The National Farmers’ Federation says the Migration Strategy released today has some wins for farmers, but overall won’t solve the industry’s workforce woes.
NFF President David Jochinke said the strategy lacked the detail needed and farmers still didn’t have the dedicated agricultural visa they desperately need.
“There are some wins in the strategy, such as prioritising regional visa processing, streamlining applications and processing, and greater stakeholder engagement to get workers where they’re needed.”
However, Mr Jochinke said the worker mobility component had the farm sector concerned.
“Bringing in a migrant worker is a major investment for a small business.
“Just as the system has to avoid situations where businesses can take advantage of workers, we don’t want workers taking advantage of an employer, using this as a ticket into Australia, then leaving a farmer in the lurch in the middle of harvest and out of pocket thousands of dollars.”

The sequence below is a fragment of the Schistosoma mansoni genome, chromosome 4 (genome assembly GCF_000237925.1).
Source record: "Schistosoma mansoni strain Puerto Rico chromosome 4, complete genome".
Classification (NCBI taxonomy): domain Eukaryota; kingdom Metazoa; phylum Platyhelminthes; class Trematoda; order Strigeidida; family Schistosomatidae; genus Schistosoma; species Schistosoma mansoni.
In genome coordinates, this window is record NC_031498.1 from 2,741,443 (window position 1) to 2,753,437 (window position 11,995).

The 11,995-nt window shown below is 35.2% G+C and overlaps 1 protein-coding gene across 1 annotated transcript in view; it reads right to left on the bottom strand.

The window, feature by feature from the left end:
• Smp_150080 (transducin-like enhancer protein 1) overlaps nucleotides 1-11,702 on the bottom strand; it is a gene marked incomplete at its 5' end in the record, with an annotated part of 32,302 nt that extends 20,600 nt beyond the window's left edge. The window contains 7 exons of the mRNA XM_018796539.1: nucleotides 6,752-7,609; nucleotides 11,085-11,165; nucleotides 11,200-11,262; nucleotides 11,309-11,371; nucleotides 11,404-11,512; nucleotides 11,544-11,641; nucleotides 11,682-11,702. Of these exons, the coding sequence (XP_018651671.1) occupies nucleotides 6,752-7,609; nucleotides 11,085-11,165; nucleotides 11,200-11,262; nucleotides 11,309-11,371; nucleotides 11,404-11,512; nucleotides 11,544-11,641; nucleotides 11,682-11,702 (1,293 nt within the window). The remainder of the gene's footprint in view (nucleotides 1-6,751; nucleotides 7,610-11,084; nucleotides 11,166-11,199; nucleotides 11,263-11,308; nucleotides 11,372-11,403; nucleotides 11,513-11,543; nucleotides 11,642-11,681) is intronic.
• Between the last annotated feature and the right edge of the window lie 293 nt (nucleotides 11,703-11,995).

The NFF is also concerned the changes will mean more paperwork by increasing the regulatory burden on small farming businesses and unions becoming gatekeepers under the changes.
The strategy also indicates a discussion paper will be released early next year into regional migration settings and the Working Holiday Maker program.
“We will engage in this process but this can’t mean a further phase out of the regional work requirement for backpackers,” Mr Jochinke said.
“We’ve already seen this requirement removed for British backpackers from 1 July 2024, while the Government increased visa charges for Working Holiday Makers by 25% this year.
“Bit by bit our options are being eroded. Backpackers are an important workforce for agriculture and by closing this door without any alternatives, farmers will struggle to access the workers they need.
“With workforce challenges one of the biggest issues keeping farmers up at night, we need to make sure access to workers is streamlined and tailored to the unique settings in agriculture while ensuring farms are safe and enjoyable places to work.”